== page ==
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I need your help.

I wrote a lengthy and technical blog post in which I describe an idea I have for a distributed system to verify content on websites.

TLDR: servers with cryptographically-signed hashes verify content and notify website owners if said content is changed.

yarmo.eu/blog/dcvs-proposal

Am I missing obvious flaws? Has this problem already been solved?

Please do let me know if this would be worth the effort.

Also

@yarmo

> If a "truth" node is hacked and the stored public key is modified, we have a problem. "Truth" nodes should verify each other as well to make sure no funny business like this happens.

This looks like the biggest hole in your proposal. If one node is authoritative, then how can changes to the public key be propagated?

How does a node become authoritative for site X?

Additionally, what's hashed? The main content? The HTTP response body? The entire HTTP response, headers and all?

@wizzwizz4 ideally, I guess no single node becomes authoritative. Multiple nodes should get the "full package" including public key and hashes.

Regarding what exactly gets hashed: good point. I initially thought a parsed version of the main content (with all dynamic bits stripped out).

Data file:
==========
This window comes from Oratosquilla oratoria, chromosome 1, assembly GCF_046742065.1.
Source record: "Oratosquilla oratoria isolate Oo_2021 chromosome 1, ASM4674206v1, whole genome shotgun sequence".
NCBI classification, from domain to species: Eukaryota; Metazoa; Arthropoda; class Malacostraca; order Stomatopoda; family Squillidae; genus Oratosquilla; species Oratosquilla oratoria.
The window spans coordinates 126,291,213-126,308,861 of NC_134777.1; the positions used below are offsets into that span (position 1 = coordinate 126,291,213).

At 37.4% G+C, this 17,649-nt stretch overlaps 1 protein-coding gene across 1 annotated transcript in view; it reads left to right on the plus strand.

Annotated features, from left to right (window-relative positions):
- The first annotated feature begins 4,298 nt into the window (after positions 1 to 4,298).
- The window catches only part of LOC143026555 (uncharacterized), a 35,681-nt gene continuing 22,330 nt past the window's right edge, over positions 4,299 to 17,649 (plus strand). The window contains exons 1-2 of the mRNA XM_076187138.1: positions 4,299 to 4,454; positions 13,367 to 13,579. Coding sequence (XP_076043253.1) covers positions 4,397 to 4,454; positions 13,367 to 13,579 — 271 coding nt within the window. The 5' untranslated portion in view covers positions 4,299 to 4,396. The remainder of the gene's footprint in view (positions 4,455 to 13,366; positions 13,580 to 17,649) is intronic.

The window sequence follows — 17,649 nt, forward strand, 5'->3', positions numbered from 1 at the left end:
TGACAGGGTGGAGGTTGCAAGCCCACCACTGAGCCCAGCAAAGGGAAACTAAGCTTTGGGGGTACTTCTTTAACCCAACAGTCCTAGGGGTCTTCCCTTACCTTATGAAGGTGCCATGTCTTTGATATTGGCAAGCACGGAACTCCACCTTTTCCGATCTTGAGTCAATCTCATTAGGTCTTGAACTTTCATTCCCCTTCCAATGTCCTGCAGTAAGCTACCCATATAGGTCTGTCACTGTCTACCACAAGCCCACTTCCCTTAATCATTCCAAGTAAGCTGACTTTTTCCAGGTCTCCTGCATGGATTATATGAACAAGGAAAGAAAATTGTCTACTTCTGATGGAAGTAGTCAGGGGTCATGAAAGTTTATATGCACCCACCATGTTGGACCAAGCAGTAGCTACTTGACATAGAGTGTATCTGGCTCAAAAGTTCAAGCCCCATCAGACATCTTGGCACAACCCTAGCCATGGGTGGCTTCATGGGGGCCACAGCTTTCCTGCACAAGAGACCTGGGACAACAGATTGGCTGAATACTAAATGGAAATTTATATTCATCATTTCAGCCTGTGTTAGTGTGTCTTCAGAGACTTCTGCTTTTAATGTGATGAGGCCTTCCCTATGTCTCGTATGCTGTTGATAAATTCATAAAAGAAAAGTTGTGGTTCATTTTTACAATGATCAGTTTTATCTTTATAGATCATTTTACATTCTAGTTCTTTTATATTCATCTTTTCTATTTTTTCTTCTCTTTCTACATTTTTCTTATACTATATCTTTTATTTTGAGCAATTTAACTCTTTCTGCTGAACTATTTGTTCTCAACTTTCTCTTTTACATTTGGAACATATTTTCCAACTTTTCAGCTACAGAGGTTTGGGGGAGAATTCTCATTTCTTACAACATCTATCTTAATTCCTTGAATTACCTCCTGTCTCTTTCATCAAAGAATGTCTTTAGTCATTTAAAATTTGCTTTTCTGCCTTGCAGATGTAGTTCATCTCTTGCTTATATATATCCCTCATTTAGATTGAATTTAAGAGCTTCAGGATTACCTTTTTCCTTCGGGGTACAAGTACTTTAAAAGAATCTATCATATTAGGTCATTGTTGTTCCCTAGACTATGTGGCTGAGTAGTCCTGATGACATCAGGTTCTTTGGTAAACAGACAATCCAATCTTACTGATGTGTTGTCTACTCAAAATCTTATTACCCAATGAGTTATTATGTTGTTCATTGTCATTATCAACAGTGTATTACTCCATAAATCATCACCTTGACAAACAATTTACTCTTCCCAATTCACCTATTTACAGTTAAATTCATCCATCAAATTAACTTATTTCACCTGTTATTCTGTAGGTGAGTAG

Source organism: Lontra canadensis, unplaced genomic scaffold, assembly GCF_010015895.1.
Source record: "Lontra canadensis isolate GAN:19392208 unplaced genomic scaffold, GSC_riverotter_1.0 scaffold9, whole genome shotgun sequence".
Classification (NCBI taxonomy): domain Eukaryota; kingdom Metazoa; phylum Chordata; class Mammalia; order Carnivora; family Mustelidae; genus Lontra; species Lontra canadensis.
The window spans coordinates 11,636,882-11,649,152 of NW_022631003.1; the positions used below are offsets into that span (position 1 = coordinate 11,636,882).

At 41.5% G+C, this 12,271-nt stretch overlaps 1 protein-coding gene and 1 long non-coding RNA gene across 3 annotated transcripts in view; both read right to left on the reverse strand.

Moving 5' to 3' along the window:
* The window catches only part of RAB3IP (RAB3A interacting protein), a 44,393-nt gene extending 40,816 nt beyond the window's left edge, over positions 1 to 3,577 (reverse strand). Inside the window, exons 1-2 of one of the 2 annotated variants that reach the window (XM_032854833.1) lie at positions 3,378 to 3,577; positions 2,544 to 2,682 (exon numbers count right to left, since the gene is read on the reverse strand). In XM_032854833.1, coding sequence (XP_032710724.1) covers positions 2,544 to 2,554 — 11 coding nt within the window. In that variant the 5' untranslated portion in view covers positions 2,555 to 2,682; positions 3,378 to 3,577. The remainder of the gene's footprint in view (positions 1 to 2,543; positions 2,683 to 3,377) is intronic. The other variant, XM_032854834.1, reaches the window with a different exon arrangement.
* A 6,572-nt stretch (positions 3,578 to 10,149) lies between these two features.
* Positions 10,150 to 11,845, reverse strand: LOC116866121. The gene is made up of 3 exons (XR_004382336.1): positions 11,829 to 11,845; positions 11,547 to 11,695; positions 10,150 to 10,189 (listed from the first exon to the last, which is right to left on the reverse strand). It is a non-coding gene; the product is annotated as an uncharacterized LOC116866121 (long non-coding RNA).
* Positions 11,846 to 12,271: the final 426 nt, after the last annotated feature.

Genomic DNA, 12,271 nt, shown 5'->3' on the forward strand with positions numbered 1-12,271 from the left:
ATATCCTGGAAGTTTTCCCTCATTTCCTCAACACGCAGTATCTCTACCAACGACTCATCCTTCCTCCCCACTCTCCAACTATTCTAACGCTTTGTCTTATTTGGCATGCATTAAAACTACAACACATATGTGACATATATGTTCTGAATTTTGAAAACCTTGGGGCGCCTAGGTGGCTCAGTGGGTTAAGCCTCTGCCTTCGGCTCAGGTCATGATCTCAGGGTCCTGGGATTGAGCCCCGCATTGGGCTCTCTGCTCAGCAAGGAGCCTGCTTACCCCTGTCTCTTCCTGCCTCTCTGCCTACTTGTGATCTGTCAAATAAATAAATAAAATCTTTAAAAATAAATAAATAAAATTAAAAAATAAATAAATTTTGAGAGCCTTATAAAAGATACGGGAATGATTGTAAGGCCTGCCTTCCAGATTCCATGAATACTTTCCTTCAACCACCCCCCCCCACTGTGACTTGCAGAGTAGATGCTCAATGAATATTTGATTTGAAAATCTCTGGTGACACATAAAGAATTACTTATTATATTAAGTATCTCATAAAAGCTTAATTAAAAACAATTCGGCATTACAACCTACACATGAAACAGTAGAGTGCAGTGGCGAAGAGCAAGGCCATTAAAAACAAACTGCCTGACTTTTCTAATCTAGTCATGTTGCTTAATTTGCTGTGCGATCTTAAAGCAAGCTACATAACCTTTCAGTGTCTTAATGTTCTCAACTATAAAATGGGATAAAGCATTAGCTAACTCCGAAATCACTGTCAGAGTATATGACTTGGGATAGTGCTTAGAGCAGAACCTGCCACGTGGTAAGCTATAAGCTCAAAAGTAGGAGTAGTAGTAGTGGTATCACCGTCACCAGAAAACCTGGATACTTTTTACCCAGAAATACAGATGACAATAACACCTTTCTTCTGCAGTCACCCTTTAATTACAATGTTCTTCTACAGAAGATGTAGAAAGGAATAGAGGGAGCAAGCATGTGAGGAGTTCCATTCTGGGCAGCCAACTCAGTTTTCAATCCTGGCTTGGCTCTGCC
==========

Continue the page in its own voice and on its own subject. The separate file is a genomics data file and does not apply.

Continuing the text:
The way I thought about it is that it just verifies the content that visitors see, so that the information displayed can be trusted. In that case, HTTP headers do not need hashing IMO

@wizzwizz4 Interesting. Could you enlighten me as to why? Is the HTML content always slightly different?

On a sidenote: I might build a simple peer-to-peer proof-of-concept in the near-future.

@yarmo React sites are one big chunk of JavaScript containing a multi-page website, served on multiple different URLs. The JavaScript then reads the URL to figure out which page to extract from data embedded in the JavaScript program and insert into the DOM.

@wizzwizz4 Hadn't thought about the big JS frameworks. Yeah, ok, I can live with that, this system would only verify static content. If you can't CURL it, can't check it (oversimplified, but you get my point 😅 )

@yarmo See if you can make it work for pages that, e.g., add a "served by webserver at date and time", too, but that shouldn't be a priority over data integrity.

@wizzwizz4 so ideally, you would include a HTML tag to denote the little nuggets of dynamic content on an otherwise static page. The parser removes dynamic tags and only hashes the static content.

@yarmo Perhaps the IndieWeb has a way of marking that up?

@yarmo

> If a "content" node is hacked and new files are uploaded, the "truth" node will not be triggered as it won't handle these files. But at least, the content displayed to visitors remains unchanged.

Unless they manage somehow to trigger a redirect.

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And then maybe the CI/CD pipeline (if there is one) might also be vulnerable, depending how it is set up (e.g. SaaS).

@yarmo

> Unless they manage somehow to trigger a redirect.

Or pass a link elsewhere.

You might also have a hash of the total content on the site (or a sitemap file) to tackle this.

@humanetech but a redirect would trigger the system as the newly returned content doesn't match the hash, right?

If CI/CD pipeline is compromised........ Yeah, that would cause trouble, the deploy would be perfectly "valid" from the standpoint of the "truth" nodes.